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Monday, August 17, 2009
John Townsend's Hot Summer


Posted by Kevin Arnovitz

Henry has delved into the work of John Huizinga and Sandy Weil with great detail. To review, Huizinga and Weil explored whether there's any validity to the conceit that a shooter can "get hot." Through extensive research and data-crunching, their study concluded that there's essentially no such thing as a "hot hand."

Whether you subscribe to the research, or believe that a shooter can feed on the sheer accuracy of his stroke, we can all agree that good shooters drain shots not because "they're hot." That rationale is as tautological as saying that I made the perfect omelet this morning because "I'm a good cook." 

A good shooter is successful because he performs very specific mechanical tasks that increase the probability that the ball will fall through the iron. That's where a shooting coach like the Trail Blazers' John Townsend comes into the picture. 

Wendell Maxey of Hoopsworld has a nice account of Townsend's busy summer traversing the country to work with Jerryd Bayless, Steve Blake, Dante Cunningham, and Jeff Pendergraph.

Townsend discusses his gentle approach in the context of Steve Blake, emphasizing that the best moment for instruction isn't always when a guy is missing ... but rather when he's on.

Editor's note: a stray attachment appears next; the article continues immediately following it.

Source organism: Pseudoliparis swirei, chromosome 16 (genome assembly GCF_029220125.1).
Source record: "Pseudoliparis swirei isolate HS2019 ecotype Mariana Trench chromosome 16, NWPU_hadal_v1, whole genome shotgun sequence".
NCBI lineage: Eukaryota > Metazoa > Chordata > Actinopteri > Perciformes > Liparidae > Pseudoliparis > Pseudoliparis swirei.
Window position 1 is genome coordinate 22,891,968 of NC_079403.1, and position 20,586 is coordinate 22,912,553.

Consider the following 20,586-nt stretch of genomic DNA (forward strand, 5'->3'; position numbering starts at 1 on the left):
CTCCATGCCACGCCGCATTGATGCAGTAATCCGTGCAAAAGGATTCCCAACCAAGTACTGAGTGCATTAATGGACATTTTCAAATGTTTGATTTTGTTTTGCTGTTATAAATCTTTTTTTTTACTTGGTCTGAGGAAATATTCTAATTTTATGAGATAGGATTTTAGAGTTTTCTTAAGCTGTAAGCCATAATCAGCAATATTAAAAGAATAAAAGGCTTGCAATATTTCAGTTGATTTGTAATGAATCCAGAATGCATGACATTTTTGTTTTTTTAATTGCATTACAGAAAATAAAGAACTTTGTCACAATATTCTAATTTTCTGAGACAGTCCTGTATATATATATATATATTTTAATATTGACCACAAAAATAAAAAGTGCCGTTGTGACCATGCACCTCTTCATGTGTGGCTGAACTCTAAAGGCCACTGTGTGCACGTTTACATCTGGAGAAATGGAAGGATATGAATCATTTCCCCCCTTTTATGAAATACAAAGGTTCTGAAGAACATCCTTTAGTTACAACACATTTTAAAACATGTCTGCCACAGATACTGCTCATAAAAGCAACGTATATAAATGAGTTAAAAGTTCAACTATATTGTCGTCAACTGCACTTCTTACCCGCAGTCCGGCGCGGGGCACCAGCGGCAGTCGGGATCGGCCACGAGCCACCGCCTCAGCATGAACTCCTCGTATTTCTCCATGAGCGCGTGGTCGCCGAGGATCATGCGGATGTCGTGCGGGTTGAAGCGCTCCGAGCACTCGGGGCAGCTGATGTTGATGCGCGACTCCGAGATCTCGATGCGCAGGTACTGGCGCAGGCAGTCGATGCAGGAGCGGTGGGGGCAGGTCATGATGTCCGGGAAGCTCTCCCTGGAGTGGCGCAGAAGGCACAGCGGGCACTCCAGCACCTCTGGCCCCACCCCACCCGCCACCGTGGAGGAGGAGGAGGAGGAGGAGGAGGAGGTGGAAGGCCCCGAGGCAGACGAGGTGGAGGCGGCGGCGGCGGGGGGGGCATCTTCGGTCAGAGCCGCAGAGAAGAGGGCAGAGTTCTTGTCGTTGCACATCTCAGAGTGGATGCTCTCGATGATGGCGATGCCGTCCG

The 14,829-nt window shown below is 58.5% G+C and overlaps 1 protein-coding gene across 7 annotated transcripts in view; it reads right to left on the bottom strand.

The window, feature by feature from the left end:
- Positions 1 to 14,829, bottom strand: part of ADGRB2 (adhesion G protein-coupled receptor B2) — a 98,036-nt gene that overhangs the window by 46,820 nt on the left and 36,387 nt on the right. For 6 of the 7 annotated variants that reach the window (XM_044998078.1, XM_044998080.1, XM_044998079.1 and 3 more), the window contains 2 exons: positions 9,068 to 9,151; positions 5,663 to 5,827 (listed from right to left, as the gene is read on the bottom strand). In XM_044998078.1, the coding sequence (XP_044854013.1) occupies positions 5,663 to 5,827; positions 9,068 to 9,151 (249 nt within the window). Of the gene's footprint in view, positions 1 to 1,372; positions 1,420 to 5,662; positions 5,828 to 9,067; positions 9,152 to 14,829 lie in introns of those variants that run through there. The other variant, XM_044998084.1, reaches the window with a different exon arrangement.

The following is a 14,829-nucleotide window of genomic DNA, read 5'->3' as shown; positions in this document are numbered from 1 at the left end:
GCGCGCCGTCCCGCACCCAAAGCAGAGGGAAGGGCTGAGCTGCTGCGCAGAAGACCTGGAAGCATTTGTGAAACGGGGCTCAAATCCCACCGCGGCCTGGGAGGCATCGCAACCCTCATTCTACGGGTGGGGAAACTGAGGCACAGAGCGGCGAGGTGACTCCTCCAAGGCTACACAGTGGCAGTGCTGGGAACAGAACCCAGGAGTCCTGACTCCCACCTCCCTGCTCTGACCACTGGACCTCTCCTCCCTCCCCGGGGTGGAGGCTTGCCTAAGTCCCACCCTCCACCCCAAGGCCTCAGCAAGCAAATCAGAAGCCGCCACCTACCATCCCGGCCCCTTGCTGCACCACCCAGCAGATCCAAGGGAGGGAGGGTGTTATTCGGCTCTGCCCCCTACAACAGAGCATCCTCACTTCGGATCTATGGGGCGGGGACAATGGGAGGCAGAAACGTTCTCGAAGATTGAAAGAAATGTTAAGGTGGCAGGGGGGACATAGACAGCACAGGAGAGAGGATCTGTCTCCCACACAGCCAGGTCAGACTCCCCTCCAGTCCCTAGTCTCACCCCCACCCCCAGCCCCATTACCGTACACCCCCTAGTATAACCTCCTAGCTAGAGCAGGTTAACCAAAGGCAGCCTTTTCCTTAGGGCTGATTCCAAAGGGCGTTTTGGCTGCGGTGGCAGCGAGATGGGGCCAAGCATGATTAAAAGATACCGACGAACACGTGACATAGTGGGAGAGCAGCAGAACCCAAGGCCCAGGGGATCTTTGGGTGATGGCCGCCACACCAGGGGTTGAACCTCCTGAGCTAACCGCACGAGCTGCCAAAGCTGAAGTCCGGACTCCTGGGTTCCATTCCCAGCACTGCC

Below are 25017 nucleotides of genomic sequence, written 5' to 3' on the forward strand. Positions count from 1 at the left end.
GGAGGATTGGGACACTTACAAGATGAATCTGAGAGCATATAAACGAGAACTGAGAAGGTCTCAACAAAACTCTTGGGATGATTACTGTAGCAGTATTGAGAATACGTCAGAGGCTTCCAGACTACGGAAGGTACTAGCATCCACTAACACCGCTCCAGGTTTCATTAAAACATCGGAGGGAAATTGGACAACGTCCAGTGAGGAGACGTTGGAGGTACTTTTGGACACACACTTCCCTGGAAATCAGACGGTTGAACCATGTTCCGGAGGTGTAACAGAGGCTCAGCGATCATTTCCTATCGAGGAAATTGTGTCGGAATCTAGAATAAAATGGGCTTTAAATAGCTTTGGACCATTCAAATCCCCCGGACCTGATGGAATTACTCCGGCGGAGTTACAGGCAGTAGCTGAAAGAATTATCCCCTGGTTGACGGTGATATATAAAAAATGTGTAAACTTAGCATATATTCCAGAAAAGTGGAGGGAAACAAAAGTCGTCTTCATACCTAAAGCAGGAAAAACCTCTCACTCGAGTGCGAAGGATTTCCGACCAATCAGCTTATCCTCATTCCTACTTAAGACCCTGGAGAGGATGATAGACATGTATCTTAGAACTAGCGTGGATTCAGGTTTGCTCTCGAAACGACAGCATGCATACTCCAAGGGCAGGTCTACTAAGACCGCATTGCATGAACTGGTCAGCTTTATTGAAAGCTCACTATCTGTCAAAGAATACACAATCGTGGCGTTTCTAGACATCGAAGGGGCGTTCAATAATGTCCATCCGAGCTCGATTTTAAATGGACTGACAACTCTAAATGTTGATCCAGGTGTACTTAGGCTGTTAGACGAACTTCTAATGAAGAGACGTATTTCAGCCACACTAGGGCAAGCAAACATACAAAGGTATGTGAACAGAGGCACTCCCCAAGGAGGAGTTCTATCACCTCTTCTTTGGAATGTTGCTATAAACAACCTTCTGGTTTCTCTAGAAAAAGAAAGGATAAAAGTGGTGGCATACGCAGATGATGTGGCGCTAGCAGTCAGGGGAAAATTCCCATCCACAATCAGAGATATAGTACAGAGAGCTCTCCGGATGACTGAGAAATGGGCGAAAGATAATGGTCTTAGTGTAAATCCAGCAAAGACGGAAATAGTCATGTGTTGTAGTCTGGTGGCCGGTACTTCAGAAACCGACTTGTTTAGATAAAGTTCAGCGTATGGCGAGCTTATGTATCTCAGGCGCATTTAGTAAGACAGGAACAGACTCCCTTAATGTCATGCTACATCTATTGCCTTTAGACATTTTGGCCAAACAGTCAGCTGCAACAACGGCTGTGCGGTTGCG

"When I got to work with him, he was already a pretty good shooter. He just wants to go up and shoot it. He doesn't want to think about it. I didn't make any changes. I just told him when he's on, why he's on.

"The stuff I do with guys and their shooting is, I wouldn't take your shot and change it. But if you are shooting and there is a stretch where you can't miss; why is that?" John continued.

"There's something different that you are doing for your particular shot. You have to pick and choose your spots. If a guy is off, I might leave him alone. But when a guy is on, that's when I tell him this is what you are doing well.  Guys are going to listen to that instead of overhaul things. I'd be a fool to do that. But a change of the feet or positioning of the hands -- and if they like it -- after that I might just leave them alone. I try to think of two things that they can hone in on that will make them a straighter shooter or better feel."

Re-reading these comments from Townsend ("if you are shooting and there is a stretch where you can't miss; why is that?"), I instinctively return to the "hot hand" debate.

Is Townsend lending credence to the "hot hand" theory? Or is he, more precisely, concluding that on the occasions when a shooter appears hot, that accuracy can be attributed to very specific mechanical features in his shot rather than an abstract sense of momentum?

Maxey has a follow-up post at Beyond the Beat, chock full of longer quotes from Townsend on his teaching technique: 

On working smarter not harder:

"I used to work with Tony Delk way back when. He had to make twenty-five shots from seven spots. So I said, 'what's the reason for this?' And he said he wants to make twenty-five. So I said, 'eventually what's happening is your first fifteen are great. Your next five are okay, and then you struggle with the last five. So why don't you just do ten and do a great ten, and if you feel good then go back around'. He said he never thought about it like that. A great ten is better than a mediocre twenty-five."